Friday, August 9, 2013

A Little Woo-Woo?



 LUCY BURDETTE: Do you like a little paranormal accent in your books, or are your tastes strictly reality-based? 

I thought I was a no-nonsense reality writer until my tarot card reader showed up in AN APPETITE FOR MURDER. Then Hayley Snow revealed that she’d rather have her cards read than spill her secrets to a shrink. Now she insists that I work him into all the Key West books, at least a cameo. 

In the February 2014 release, MURDER WITH GANACHE, she tried to get a reading from Lorenzo, but he was too busy. So she ended up dropping in at a psychic fair fundraiser at the Bottlecap Lounge. And where she goes, I generally go first...

And it was great fun to read the Ouija board seance scenes in Rhys’s new HEIRS AND GRACES. Tension was upped, clues appeared, and it all fit nicely into the story and  revealed more about the characters. 

What about you Red writers and readers? Do you like a dash of woo-woo in your books? A touch of magic in the writing? 


And just for fun, here are two links that will help you see into your future, a magic eight ball and a three card Tarot reading

And don't forget, one lucky commenter will receive an ARC for Julia Spencer-Fleming's November release, THROUGH THE EVIL DAYS!

And also don't forget, this is the last day to get a free download of Rosemary Harris's THE BITCHES OF BROOKLYN! Click here.








26 comments:

Joan Emerson said...

A little magic . . . why not? It's all in good fun . . . .

Larry Gasper said...

I'm in the reality based camp, which is strange considering the amount of science fiction I read. I guess I get enough altered realities there that I don't need it in my crime fiction. I remember one crime novel I read that hadn't mentioned any paranormal activity in the cover copy ending up going paranormal halfway thru. I might have read the book anyway, since I knew the writer, but being ambushed like that just soured me on the book.

Jack said...

My ultimate mystery experience is for the murder or murderer to SEEM magical, but the clever protagonist uncovers the subterfuge at the climax. Hound of the Baskervilles fits perfectly. Even Holmes was confused when they found "the footprints of a gigantic hound."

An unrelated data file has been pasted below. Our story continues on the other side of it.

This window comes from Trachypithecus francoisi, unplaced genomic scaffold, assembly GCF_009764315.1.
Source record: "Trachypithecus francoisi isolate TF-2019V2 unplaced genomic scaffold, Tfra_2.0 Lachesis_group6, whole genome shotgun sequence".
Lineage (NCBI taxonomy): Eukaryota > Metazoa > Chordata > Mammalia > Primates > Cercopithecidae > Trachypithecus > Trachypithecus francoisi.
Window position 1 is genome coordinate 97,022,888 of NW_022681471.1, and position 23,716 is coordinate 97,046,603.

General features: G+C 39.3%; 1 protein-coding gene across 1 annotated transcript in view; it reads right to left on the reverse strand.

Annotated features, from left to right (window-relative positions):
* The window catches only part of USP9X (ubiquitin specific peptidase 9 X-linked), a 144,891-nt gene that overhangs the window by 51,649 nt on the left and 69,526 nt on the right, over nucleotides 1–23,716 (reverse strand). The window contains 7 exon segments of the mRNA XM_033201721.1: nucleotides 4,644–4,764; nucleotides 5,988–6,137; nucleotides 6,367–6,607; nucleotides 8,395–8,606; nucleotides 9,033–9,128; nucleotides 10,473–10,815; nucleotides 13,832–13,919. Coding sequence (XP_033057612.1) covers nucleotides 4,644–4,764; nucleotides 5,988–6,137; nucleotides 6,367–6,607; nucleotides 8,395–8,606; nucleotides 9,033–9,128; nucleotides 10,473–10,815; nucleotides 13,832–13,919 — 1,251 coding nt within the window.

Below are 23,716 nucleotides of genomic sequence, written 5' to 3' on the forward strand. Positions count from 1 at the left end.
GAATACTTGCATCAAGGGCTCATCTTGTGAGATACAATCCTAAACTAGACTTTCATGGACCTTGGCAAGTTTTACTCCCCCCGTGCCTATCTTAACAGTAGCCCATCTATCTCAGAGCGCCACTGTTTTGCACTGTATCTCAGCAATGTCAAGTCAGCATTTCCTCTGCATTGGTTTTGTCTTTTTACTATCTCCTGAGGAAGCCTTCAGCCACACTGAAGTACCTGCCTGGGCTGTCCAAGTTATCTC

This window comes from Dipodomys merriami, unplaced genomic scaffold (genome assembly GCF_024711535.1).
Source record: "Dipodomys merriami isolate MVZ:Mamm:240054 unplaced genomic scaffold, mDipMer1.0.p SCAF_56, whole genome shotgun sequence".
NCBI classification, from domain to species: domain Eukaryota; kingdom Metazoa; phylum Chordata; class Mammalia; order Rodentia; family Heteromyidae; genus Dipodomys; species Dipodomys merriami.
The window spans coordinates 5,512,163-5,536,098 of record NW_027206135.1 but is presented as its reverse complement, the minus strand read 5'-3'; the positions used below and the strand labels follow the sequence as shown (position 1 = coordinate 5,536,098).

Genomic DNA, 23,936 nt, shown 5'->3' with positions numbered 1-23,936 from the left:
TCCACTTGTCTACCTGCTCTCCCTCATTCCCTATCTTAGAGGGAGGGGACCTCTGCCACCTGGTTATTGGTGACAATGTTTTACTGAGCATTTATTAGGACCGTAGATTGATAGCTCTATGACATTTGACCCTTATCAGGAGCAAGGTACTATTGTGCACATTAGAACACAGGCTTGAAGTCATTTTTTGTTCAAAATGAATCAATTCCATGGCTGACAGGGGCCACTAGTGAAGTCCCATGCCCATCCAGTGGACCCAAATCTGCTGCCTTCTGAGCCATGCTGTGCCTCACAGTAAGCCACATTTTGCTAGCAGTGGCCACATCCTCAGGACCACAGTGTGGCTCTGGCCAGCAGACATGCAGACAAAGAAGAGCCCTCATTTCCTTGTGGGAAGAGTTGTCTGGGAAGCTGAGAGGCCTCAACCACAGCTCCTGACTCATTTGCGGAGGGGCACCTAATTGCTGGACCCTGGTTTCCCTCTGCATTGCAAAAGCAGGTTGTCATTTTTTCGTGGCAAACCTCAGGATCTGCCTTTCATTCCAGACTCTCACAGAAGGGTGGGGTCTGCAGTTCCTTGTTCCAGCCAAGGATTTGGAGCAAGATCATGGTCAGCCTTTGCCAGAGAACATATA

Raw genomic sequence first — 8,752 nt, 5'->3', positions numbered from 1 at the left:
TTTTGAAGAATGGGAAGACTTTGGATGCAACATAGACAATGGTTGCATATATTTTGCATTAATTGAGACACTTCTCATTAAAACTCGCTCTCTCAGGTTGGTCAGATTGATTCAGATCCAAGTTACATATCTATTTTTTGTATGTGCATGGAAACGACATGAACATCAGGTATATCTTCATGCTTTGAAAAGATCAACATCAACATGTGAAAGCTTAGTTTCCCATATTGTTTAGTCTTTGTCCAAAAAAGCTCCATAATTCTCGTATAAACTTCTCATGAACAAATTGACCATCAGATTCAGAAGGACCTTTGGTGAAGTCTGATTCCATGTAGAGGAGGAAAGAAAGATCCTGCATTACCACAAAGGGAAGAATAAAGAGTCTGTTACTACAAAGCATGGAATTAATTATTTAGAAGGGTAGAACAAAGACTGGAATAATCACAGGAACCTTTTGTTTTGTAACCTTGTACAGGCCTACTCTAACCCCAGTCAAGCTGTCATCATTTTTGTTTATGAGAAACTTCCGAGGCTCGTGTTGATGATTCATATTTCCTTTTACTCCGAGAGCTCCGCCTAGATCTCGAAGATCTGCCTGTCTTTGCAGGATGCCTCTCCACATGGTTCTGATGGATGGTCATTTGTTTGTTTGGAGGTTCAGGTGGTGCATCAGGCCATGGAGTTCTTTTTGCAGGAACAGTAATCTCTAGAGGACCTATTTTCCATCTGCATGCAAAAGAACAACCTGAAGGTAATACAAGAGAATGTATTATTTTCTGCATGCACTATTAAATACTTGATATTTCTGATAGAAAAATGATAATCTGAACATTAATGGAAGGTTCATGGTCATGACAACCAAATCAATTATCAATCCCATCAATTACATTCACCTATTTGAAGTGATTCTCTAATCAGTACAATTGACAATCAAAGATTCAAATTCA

Suspending disbelief is hard enough for this reader. With one exception -- E J Cooperman aka Jeff Cohen -- there are no vampires, ghosts, zombies, or magic in my TBR pile.

Darlene Ryan said...

For me it depends on how well the author works the woo-woo into the story. If it comes out of nowhere I'll stop reading. And yes, I realize the irony of this when I have cats with magical abilities in my Sofie Kelly books.

Kristopher said...

I am fine either way, but like Larry, I like to know that I am reading a paranormal when I start.

That said, elements like the seance in Heirs and Graces and Tarot card readers don't strike me as particularly "woo-woo". These are just beliefs held by characters that I may or may not agree with.

Now if the spirit talking to them continues on and solves the crime, it's a different story - then we are firmly in "woo-woo" territory.

And can I just mention how silly I feel typing out "woo-woo" while sitting at my desk at work.

paulabuck said...

I agree with what's been said. If I know it's woo-woo-y from the beginning (like Casey Daniels' Pepper Martin talking to ghosts as she works in a cemetery), it's fine. If it comes out of nowhere (especially just in time to drop off a big clue), I'm probably done.

There's also a big difference between Hayley's tarot reader making a cameo appearance and a whole cast of zombies, vampires, and what have you.

Sandi said...

I'm okay with any of it, to varying degrees, as long as I know up front. I own a tarot deck (okay, two) and a book on palmistry, through I only pick them up sporadically. I don't know that I actually BELIEVE it, but I don't NOT believe, either. Ghosts, psychic ability, shifters, fine. I'm not a big vampire fan, though.

Karen in Ohio said...

What a good question. I like a little bit of magical realism in some kinds of books. But I'm not a big fan of the vampire, etc genre.

Kaye Barley said...

Just like in my real life, I love a little magic in my novels sometimes. Is it too crass of me to give a rather loud and proud shout out to the brilliant new novel, " Whimsey!?"

Libby Dodd said...

Life is so magical, why not reflect it in stories?

Denise Ann said...

Thanks, Lucy. I did the Tarot cards, and there is a sensitive knight in shining armor in my future. I'll take it.

I have a medium in my w-i-p, and have enjoyed doing research at Cassadaga, NY (Lily Dale) and Cassadaga, FL. I have liked the people I have met, and the sessions I have attended, and the individual readings very much.